Monthly Archives: April 2010

Lose The Chair

According to Barry Braun, University of Massachusetts kinesthesiologist, writing in the American College of Sports Medicine Newsletter: “Standing…may contribute to daily energy expenditure without triggering the caloric compensation effect.” Stand up guy.

The Gremlin Named Grhelin

Why do many of us struggle to control desires for food? Siren calls to eat can lead to fatal rocks of obesity. Turns out one of the sirens is not mental, not a lack of willpower. It’s a hormone named acylated ghrelin. It increases desire for tasty delights. So we must strap our wills to the mast and sail past the seductions of Ghrelin.

Loving Lovemarks

Recently, Peter Hubbell and I were invited to be Keynote Speakers for the Minneosota American Marketing Association Annual Conference in Minneapolis. We chose a subject close to our hearts. Lovemarks: The Future Beyond Brands.

We asked attendees challenging questions that face us all today: Has marketing reached a dead-end after recession? Is there nothing beyond branding-as-usual? We answered an emphatic “No!” Using Saatchi & Saatchi examples from around the world, we revealed the vital dimensions of mystery, sensuality and intimacy that empower achievement of loyalty beyond reason.

Getting Nowhere By Going Somewhere?

I commute. Every day. Two hours to work. Two hours home. Many people say it’s crazy. But there are thousands of us who do it every day, so mass transit may be a form of mass delusion.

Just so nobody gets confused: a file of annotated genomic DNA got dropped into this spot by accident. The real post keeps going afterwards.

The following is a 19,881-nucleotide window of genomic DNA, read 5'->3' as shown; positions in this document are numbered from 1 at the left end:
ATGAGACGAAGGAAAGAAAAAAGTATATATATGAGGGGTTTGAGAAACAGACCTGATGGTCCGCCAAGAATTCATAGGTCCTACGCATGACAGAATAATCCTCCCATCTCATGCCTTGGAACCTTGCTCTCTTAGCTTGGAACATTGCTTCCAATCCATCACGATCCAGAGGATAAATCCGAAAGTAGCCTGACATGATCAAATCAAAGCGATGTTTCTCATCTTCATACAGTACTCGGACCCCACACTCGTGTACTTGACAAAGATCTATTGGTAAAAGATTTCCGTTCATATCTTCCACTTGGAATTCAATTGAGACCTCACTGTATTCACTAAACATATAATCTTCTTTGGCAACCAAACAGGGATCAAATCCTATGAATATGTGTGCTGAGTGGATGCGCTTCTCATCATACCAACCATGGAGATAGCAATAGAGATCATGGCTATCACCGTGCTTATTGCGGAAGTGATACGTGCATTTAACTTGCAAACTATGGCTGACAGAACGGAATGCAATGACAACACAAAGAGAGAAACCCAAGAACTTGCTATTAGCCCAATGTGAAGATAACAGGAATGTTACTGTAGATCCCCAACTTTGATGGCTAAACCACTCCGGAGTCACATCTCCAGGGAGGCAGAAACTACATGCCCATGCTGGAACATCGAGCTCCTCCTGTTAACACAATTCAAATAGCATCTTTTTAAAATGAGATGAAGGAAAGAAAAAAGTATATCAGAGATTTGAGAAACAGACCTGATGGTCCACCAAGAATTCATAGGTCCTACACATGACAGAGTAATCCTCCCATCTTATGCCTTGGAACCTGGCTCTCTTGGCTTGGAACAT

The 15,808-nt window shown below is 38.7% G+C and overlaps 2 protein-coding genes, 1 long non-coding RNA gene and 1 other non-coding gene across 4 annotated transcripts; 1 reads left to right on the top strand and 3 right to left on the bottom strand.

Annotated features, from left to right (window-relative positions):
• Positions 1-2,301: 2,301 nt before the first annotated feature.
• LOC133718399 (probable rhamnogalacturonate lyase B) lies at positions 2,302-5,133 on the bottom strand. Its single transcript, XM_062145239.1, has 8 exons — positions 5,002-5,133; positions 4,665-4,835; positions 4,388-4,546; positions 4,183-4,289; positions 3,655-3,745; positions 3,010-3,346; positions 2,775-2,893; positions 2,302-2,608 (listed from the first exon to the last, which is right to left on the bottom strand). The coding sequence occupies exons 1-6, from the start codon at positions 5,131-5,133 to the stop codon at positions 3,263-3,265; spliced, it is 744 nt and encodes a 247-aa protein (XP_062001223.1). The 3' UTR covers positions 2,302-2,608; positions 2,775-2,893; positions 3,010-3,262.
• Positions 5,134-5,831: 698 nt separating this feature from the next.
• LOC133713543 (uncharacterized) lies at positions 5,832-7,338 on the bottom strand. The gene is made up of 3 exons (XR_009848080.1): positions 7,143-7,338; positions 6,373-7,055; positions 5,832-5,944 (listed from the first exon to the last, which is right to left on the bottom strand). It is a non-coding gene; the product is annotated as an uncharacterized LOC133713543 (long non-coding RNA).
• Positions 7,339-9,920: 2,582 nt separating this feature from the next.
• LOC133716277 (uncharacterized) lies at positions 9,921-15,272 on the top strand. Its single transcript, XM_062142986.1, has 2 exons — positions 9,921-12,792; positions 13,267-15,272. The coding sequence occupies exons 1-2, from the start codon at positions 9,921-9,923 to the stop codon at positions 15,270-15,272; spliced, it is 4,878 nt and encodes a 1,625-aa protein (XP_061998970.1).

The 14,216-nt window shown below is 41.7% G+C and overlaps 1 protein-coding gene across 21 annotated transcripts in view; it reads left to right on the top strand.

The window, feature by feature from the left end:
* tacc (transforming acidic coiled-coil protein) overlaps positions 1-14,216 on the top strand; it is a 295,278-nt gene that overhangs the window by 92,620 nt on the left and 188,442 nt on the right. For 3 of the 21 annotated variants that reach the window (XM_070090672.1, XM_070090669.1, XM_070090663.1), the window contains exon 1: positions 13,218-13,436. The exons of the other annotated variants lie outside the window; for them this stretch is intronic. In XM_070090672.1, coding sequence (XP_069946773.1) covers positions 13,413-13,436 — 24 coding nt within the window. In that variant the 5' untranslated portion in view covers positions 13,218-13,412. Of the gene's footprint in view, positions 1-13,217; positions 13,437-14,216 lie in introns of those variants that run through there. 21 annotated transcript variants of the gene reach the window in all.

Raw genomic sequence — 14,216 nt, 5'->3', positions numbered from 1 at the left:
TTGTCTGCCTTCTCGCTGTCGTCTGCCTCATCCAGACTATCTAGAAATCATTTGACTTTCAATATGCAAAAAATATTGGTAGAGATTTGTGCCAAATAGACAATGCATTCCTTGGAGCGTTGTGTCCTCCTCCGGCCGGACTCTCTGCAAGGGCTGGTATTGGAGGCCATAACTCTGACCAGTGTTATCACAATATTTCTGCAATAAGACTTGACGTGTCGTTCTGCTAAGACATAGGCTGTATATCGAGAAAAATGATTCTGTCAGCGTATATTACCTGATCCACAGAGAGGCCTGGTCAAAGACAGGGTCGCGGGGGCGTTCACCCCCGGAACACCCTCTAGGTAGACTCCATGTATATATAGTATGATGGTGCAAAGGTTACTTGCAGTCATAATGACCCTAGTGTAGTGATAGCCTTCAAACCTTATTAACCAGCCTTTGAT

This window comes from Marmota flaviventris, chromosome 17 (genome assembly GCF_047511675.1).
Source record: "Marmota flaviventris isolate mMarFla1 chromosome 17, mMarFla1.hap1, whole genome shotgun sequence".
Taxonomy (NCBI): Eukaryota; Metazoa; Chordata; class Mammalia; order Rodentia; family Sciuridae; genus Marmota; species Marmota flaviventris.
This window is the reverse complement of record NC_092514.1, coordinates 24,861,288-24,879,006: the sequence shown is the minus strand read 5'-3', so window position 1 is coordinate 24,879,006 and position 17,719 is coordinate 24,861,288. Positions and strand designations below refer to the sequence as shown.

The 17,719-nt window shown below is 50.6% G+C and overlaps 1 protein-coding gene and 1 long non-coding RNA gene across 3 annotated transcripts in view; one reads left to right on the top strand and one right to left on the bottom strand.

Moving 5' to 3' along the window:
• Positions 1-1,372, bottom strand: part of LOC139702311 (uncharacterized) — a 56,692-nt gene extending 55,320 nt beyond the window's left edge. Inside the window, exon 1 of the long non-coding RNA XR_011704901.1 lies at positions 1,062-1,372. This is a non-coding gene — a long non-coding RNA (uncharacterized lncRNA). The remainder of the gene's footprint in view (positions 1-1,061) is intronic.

Alois Stutzer of the University of Zurich’s Institute for Empirical Research in Economics says “Commuting is a stress that doesn’t pay off.” To add injury to insult, Business Week adds “Commuting is also associated with raised blood pressure, musculoskeletal disorders, increased hostility, lateness, absenteeism, and adverse effects on cognitive performance.”

Maybe we’re just too sick and tired to get sick and tired of commuting. Or maybe we’ve learned that we can adapt to anything and make the best out of any circumstance life throws our way.

Of Tigers and Trains

This is a fascinating time in the life of America’s Celebrity Culture.

We put our stars and champions on pedestals, as if they were gods.

But they prove themselves to be mere men and women, with all the flaws of ordinary mortals, though their particular talents may be legendary.

It’s hard to take your eyes off this. Like watching a car wreck in progress. Will that guy live? Will he die?

Tiger Woods seems to be a train wreck as a person. His career may still be collateral damage. But in a new commercial from Nike his father speaks to him as a son, asking deep caring questions.

Given American suspicions about mercantile motives (though our country thrives on business), it will be interesting to follow people’s feelings about Nike’s spot.

Mine are mixed.

Tiger’s motives are easier for me to imagine. He craves redemption and forgiveness, to move on with his life — and his public life.

Nike’s motives are less clear to me. Do they really care for their spokes-star as a person? As a father to a son?

Or is this about their brand? If so, what does “Just Do It” say about them in this context? (You can’t see their Swoop without hearing their slogan in your mind). What does it say about Tiger?

F. Scott Fitzgerald, famously wrote, “There are no second acts in American lives.”

Time will tell for Tiger.

He desperately wants to put his train back on the tracks, powering through tragedy caused by his own hubris.

Apparently, so does Nike.